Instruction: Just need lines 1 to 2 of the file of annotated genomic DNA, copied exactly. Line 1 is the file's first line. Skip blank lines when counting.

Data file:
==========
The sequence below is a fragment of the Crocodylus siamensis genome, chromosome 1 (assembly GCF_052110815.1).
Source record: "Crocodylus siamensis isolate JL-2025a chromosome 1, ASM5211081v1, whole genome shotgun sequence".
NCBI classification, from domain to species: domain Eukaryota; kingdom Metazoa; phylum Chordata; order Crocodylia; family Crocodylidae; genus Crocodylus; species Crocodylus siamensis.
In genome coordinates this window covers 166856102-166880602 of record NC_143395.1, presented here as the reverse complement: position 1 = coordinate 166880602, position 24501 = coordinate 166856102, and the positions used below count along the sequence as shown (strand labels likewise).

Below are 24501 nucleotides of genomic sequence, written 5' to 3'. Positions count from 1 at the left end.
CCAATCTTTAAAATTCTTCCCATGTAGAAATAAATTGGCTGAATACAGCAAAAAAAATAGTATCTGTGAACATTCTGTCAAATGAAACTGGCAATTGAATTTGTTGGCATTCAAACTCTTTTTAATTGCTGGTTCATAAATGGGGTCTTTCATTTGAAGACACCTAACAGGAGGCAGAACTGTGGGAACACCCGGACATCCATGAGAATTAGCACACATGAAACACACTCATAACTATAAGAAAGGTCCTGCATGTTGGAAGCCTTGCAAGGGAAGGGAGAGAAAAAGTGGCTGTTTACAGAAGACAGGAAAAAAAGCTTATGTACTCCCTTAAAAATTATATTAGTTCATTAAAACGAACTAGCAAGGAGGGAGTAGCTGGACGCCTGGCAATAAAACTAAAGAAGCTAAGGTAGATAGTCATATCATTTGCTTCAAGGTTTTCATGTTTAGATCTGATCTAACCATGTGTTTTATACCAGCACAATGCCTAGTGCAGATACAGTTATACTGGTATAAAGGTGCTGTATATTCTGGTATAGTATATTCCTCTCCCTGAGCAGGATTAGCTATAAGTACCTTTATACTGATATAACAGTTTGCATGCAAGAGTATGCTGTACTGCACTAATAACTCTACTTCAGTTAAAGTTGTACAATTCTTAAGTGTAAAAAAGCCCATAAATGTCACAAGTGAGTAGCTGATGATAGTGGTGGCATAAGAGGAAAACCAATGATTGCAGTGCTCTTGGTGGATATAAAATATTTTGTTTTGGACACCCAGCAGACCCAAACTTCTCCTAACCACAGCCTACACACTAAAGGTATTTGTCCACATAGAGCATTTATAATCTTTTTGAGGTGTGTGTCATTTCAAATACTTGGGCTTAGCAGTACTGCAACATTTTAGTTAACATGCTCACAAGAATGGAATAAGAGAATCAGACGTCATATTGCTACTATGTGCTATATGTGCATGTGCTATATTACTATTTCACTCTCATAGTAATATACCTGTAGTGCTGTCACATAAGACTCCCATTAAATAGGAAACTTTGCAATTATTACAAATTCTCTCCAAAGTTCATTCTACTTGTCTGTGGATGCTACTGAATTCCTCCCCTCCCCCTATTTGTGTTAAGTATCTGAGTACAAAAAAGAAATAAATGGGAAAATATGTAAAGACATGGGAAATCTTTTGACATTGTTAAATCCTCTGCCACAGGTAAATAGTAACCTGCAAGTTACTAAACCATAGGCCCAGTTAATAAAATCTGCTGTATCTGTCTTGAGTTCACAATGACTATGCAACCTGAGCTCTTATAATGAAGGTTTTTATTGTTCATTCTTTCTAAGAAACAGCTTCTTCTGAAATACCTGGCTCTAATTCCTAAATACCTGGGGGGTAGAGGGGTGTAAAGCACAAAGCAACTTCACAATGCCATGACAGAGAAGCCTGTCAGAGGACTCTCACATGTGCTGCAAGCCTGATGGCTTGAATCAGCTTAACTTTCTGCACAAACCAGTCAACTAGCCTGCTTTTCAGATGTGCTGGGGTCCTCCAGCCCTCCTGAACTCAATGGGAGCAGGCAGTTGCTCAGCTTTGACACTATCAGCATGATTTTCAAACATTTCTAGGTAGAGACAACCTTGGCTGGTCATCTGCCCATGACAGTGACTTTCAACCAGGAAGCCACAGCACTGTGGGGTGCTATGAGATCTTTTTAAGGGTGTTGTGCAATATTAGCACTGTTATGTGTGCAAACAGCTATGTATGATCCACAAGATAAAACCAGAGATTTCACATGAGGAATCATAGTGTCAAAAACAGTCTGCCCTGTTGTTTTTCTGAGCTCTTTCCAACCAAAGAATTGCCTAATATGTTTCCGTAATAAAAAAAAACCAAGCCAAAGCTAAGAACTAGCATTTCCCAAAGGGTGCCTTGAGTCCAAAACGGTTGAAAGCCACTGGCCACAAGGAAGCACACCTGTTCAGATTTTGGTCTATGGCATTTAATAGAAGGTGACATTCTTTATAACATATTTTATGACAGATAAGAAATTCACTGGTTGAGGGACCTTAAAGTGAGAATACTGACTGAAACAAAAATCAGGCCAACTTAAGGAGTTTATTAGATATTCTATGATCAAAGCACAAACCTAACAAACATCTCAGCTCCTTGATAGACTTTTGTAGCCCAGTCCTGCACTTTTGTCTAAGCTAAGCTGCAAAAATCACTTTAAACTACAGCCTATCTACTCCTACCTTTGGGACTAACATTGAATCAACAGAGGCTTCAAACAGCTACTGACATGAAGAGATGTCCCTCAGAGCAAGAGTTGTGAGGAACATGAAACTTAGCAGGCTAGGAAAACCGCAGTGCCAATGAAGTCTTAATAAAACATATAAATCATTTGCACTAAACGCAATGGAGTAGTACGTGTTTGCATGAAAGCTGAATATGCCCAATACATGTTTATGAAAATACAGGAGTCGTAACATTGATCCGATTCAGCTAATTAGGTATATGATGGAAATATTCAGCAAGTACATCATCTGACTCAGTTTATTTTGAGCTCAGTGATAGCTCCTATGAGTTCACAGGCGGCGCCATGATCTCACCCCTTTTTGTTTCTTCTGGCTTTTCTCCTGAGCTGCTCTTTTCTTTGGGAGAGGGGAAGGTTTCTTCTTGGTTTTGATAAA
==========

The sequence below is a fragment of the Crocodylus siamensis genome, chromosome 1 (assembly GCF_052110815.1).
Source record: "Crocodylus siamensis isolate JL-2025a chromosome 1, ASM5211081v1, whole genome shotgun sequence".